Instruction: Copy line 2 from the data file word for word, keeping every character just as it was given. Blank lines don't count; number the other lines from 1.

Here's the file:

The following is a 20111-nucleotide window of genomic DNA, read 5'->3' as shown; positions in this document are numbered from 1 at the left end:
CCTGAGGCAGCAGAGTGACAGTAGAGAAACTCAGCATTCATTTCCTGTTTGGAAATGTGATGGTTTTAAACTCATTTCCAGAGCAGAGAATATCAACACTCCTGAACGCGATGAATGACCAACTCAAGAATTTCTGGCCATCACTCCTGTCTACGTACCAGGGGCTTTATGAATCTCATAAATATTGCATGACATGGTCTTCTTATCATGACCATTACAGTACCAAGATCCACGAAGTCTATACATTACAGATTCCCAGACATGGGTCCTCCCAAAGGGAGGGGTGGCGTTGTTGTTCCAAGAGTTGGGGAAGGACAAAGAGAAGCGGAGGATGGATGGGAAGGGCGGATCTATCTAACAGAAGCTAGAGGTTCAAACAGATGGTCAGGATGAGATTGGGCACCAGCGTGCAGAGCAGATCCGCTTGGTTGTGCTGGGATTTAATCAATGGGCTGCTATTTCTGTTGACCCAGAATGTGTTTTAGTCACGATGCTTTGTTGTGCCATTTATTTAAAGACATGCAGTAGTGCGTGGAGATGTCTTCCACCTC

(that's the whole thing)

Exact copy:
CCTGAGGCAGCAGAGTGACAGTAGAGAAACTCAGCATTCATTTCCTGTTTGGAAATGTGATGGTTTTAAACTCATTTCCAGAGCAGAGAATATCAACACTCCTGAACGCGATGAATGACCAACTCAAGAATTTCTGGCCATCACTCCTGTCTACGTACCAGGGGCTTTATGAATCTCATAAATATTGCATGACATGGTCTTCTTATCATGACCATTACAGTACCAAGATCCACGAAGTCTATACATTACAGATTCCCAGACATGGGTCCTCCCAAAGGGAGGGGTGGCGTTGTTGTTCCAAGAGTTGGGGAAGGACAAAGAGAAGCGGAGGATGGATGGGAAGGGCGGATCTATCTAACAGAAGCTAGAGGTTCAAACAGATGGTCAGGATGAGATTGGGCACCAGCGTGCAGAGCAGATCCGCTTGGTTGTGCTGGGATTTAATCAATGGGCTGCTATTTCTGTTGACCCAGAATGTGTTTTAGTCACGATGCTTTGTTGTGCCATTTATTTAAAGACATGCAGTAGTGCGTGGAGATGTCTTCCACCTC